Advanced Oxidation Processes (AOP)

© Fraunhofer IGB

Oxidative water treatment (AOP, advanced oxidation processes) is understood as processes for chemical water treatment in which hydroxyl radicals are formed. These highly reactive radicals are available for chemical decomposition reactions and react with organic or inorganic substances that are not easy to break down biologically. They can be formed by adding oxidative substances such as ozone and hydrogen peroxide, or by introducing energy by means of UV radiation, ultrasound or electric current via inert electrodes as well as by a combination of these processes.

At present, catalytic, photochemical, and electrochemical processes as well as plasma processes for oxidative water treatment are investigated at Fraunhofer IGB. Various experimental set-ups for continuous, semi-continuous and batch trials are available for this purpose.

Application areas

AOP processes are always used when a biological decomposition is not feasible or cannot be carried out efficiently, for example because the contaminations contain persistent substances. Also, AOP processes are the method of choice when the process wastewater has a toxic effect on the microorganisms of a biological purification stage or occurs extremely discontinuously. The energy required for operating the system can be provided by electricity from renewable sources such as solar and wind power.

Example: Quantification of methylene blue degradation

A problem in the field of oxidative wastewater treatment is the formation of degradation by-products, some of which are hazardous or are not sufficiently evaluated toxicologically. However, the formation of toxic by-products can be avoided in almost all cases by choosing suitable process parameters. In order to quantify the reaction mechanisms and degradation products of various AOP methods in the AOP research facility, tests with the model substance methylene blue (C16H18Cl N3S) were carried out. In addition to the decoloration (measurement at 664 nm), the formation of by-products was observed using HPLC, coupled with UV and mass spectrometry. In a comparison of anodic oxidation, ozone treatment und UV treatment, the ozone treatment turned out to be the best method for this wastewater model.

Example: Decoloration of organic dyes by UV / H2O2 and anodic oxidation

As models for real wastewater from the textile industry, a dissolved organic dye and a particulate organic dye were discolored by more than 90 percent – until the liquids were transparent to the human eye. The study also served to determine the most energy-efficient process parameters and compared the decomposition products produced by each method.

Example: Life extension of metalworking fluids

In several projects we investigated whether the efficient reduction of microbial contamination in cooling lubricant emulsions can be achieved by means of ultrasound or ultrasound in combination with specific AOP processes. Depending on the type and concentration of the microbial contamination we were able to achieve a sustained reduction, without impairing the quality of the cooling lubricant.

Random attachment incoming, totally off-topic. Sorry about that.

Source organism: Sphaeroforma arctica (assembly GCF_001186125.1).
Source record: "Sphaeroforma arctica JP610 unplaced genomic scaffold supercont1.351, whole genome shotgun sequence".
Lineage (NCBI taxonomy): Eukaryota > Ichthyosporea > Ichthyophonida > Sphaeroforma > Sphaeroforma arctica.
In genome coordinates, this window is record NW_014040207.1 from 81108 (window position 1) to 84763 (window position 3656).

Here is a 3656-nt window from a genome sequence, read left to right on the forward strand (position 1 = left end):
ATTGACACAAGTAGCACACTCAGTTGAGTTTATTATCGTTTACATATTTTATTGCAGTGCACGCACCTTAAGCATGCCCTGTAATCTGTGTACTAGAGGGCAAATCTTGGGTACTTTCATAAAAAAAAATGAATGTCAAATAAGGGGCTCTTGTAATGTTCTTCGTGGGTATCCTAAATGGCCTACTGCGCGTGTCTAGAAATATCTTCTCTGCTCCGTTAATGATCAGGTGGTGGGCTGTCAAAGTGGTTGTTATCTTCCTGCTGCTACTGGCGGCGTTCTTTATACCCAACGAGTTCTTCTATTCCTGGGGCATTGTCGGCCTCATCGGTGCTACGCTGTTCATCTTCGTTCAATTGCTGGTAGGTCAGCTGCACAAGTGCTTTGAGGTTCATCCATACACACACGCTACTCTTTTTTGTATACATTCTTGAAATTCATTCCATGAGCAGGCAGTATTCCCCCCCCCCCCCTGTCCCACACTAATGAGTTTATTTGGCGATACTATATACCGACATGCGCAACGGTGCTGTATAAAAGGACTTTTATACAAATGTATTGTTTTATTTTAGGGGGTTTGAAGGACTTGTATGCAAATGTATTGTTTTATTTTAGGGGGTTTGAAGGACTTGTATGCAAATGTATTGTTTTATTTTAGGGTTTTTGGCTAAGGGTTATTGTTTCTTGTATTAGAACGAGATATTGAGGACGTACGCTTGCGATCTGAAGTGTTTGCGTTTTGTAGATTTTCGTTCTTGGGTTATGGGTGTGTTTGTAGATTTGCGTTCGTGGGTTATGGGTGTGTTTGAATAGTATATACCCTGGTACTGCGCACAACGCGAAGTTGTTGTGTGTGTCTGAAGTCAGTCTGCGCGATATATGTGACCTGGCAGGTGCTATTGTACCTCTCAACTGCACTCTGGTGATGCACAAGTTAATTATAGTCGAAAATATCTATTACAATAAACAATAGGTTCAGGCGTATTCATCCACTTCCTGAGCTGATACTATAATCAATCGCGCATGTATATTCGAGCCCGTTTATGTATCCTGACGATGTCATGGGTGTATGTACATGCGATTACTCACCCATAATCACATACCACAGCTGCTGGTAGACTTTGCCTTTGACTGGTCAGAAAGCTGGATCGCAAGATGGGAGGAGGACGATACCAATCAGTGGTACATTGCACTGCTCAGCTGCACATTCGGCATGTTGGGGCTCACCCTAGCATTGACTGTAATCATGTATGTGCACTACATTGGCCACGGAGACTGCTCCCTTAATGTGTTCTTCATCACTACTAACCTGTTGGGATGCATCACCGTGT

more info


  • Complete mineralization of pollutants possible
  • Staff savings and increased reliability
  • No increase in salinity, which enables recirculation
  • No disinfection by-products – in particular no halogenated compounds
  • Less handling of hazardous chemical agents
  • Little or no sludge formed
  • Hygienic outflow water
  • Robust process – discharge criteria can be met reliably
  • Available quickly – standby operation possible
  • Suitable for varying quantities and qualities of wastewater



AOP research facility

We offer our AOP pilot plant for the development of optimized treatment processes. Modular units (ozone generator, ozone reactor, UV reactor, ultrasonic units, electrolytic cells) can be freely combined.


Reactor for the elimination of micropollutants in wastewater by oxidation

The degradation of man-made pollutants in low concentrations, so-called organic trace substances or micropollutants, is increasingly gaining priority in water treatment. In Switzerland, the corresponding expansion of larger wastewater treatment plants is already mandatory, in California and other industrialized regions it is partly implemented as a precautionary measure.


Combination and integration of oxidative and electrolytic processes

Oxidative and adsorptive processes such as electrophysical precipitation can be combined, depending on the problems to be solved. By doing this, results can be achieved that exceed the sum of the results of the individual processes. A further advantage of these processes is that they are suited to standby operation and can be switched on or off at any time. Integration into existing plants and automation including autonomous operation or remote control are feasible without any problems. Continuous online logging of organic carbon (TOC, total organic carbon) can be effected, enabling requirement- based and thus energy-optimized treatment.